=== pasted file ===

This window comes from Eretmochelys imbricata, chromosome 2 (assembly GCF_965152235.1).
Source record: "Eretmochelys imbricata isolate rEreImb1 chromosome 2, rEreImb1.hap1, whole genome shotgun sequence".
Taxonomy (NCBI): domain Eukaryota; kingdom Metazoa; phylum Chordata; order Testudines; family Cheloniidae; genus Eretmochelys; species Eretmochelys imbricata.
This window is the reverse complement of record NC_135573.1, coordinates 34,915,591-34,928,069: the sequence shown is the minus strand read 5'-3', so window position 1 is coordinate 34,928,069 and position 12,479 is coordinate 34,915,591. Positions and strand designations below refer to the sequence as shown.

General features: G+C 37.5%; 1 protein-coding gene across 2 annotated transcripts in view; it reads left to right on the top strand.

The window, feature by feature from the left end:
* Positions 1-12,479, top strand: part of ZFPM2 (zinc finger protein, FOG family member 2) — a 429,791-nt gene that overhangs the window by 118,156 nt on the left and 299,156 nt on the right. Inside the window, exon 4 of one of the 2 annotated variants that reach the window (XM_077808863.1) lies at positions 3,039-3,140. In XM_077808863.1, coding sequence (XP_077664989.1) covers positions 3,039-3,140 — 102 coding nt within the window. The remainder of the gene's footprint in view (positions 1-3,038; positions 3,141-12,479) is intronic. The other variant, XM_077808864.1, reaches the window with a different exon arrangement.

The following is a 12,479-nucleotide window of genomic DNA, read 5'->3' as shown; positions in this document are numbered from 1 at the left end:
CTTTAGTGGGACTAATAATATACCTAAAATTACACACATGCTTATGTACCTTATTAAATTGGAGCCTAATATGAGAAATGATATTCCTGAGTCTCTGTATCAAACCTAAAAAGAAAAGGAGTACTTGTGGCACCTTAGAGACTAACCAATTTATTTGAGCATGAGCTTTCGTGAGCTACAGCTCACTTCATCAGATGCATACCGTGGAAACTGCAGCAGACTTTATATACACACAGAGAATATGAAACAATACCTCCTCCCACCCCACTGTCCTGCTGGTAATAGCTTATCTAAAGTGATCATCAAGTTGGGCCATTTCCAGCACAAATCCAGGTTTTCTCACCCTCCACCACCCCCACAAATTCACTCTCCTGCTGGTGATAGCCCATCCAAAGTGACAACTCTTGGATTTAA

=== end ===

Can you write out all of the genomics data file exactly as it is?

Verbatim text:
This window comes from Eretmochelys imbricata, chromosome 2 (assembly GCF_965152235.1).
Source record: "Eretmochelys imbricata isolate rEreImb1 chromosome 2, rEreImb1.hap1, whole genome shotgun sequence".
Taxonomy (NCBI): domain Eukaryota; kingdom Metazoa; phylum Chordata; order Testudines; family Cheloniidae; genus Eretmochelys; species Eretmochelys imbricata.
This window is the reverse complement of record NC_135573.1, coordinates 34,915,591-34,928,069: the sequence shown is the minus strand read 5'-3', so window position 1 is coordinate 34,928,069 and position 12,479 is coordinate 34,915,591. Positions and strand designations below refer to the sequence as shown.

General features: G+C 37.5%; 1 protein-coding gene across 2 annotated transcripts in view; it reads left to right on the top strand.

The window, feature by feature from the left end:
* Positions 1-12,479, top strand: part of ZFPM2 (zinc finger protein, FOG family member 2) — a 429,791-nt gene that overhangs the window by 118,156 nt on the left and 299,156 nt on the right. Inside the window, exon 4 of one of the 2 annotated variants that reach the window (XM_077808863.1) lies at positions 3,039-3,140. In XM_077808863.1, coding sequence (XP_077664989.1) covers positions 3,039-3,140 — 102 coding nt within the window. The remainder of the gene's footprint in view (positions 1-3,038; positions 3,141-12,479) is intronic. The other variant, XM_077808864.1, reaches the window with a different exon arrangement.

The following is a 12,479-nucleotide window of genomic DNA, read 5'->3' as shown; positions in this document are numbered from 1 at the left end:
CTTTAGTGGGACTAATAATATACCTAAAATTACACACATGCTTATGTACCTTATTAAATTGGAGCCTAATATGAGAAATGATATTCCTGAGTCTCTGTATCAAACCTAAAAAGAAAAGGAGTACTTGTGGCACCTTAGAGACTAACCAATTTATTTGAGCATGAGCTTTCGTGAGCTACAGCTCACTTCATCAGATGCATACCGTGGAAACTGCAGCAGACTTTATATACACACAGAGAATATGAAACAATACCTCCTCCCACCCCACTGTCCTGCTGGTAATAGCTTATCTAAAGTGATCATCAAGTTGGGCCATTTCCAGCACAAATCCAGGTTTTCTCACCCTCCACCACCCCCACAAATTCACTCTCCTGCTGGTGATAGCCCATCCAAAGTGACAACTCTTGGATTTAA